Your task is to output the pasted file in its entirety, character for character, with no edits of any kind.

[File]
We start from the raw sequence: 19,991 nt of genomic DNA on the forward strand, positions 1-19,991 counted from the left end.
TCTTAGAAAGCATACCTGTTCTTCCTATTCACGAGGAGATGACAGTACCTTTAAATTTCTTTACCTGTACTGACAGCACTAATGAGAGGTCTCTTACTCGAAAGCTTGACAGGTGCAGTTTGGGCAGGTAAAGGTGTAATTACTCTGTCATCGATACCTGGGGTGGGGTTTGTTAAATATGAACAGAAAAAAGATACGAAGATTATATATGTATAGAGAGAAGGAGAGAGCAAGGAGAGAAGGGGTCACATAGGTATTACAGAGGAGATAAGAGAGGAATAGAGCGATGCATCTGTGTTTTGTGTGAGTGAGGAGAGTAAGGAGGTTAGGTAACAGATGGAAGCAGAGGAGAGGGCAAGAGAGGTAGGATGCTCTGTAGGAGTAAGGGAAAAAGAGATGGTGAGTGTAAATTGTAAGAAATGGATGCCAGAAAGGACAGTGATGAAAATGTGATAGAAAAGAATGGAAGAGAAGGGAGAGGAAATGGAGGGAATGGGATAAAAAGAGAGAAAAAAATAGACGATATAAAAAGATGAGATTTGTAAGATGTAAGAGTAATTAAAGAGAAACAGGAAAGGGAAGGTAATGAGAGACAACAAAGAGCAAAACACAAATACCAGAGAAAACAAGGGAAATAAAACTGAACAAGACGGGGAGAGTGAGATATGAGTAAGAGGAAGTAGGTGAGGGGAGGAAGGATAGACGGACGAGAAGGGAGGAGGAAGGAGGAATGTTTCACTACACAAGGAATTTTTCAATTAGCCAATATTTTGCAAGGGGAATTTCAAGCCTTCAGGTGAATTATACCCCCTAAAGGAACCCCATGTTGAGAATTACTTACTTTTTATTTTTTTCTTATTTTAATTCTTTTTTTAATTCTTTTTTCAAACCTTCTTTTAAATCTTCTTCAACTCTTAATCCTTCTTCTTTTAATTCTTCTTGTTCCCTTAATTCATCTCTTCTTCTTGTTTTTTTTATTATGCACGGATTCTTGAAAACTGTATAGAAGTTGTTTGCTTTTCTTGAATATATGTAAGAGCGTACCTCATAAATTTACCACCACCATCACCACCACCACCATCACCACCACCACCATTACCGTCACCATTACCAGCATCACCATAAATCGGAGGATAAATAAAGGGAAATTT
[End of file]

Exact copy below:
We start from the raw sequence: 19,991 nt of genomic DNA on the forward strand, positions 1-19,991 counted from the left end.
TCTTAGAAAGCATACCTGTTCTTCCTATTCACGAGGAGATGACAGTACCTTTAAATTTCTTTACCTGTACTGACAGCACTAATGAGAGGTCTCTTACTCGAAAGCTTGACAGGTGCAGTTTGGGCAGGTAAAGGTGTAATTACTCTGTCATCGATACCTGGGGTGGGGTTTGTTAAATATGAACAGAAAAAAGATACGAAGATTATATATGTATAGAGAGAAGGAGAGAGCAAGGAGAGAAGGGGTCACATAGGTATTACAGAGGAGATAAGAGAGGAATAGAGCGATGCATCTGTGTTTTGTGTGAGTGAGGAGAGTAAGGAGGTTAGGTAACAGATGGAAGCAGAGGAGAGGGCAAGAGAGGTAGGATGCTCTGTAGGAGTAAGGGAAAAAGAGATGGTGAGTGTAAATTGTAAGAAATGGATGCCAGAAAGGACAGTGATGAAAATGTGATAGAAAAGAATGGAAGAGAAGGGAGAGGAAATGGAGGGAATGGGATAAAAAGAGAGAAAAAAATAGACGATATAAAAAGATGAGATTTGTAAGATGTAAGAGTAATTAAAGAGAAACAGGAAAGGGAAGGTAATGAGAGACAACAAAGAGCAAAACACAAATACCAGAGAAAACAAGGGAAATAAAACTGAACAAGACGGGGAGAGTGAGATATGAGTAAGAGGAAGTAGGTGAGGGGAGGAAGGATAGACGGACGAGAAGGGAGGAGGAAGGAGGAATGTTTCACTACACAAGGAATTTTTCAATTAGCCAATATTTTGCAAGGGGAATTTCAAGCCTTCAGGTGAATTATACCCCCTAAAGGAACCCCATGTTGAGAATTACTTACTTTTTATTTTTTTCTTATTTTAATTCTTTTTTTAATTCTTTTTTCAAACCTTCTTTTAAATCTTCTTCAACTCTTAATCCTTCTTCTTTTAATTCTTCTTGTTCCCTTAATTCATCTCTTCTTCTTGTTTTTTTTATTATGCACGGATTCTTGAAAACTGTATAGAAGTTGTTTGCTTTTCTTGAATATATGTAAGAGCGTACCTCATAAATTTACCACCACCATCACCACCACCACCATCACCACCACCACCATTACCGTCACCATTACCAGCATCACCATAAATCGGAGGATAAATAAAGGGAAATTT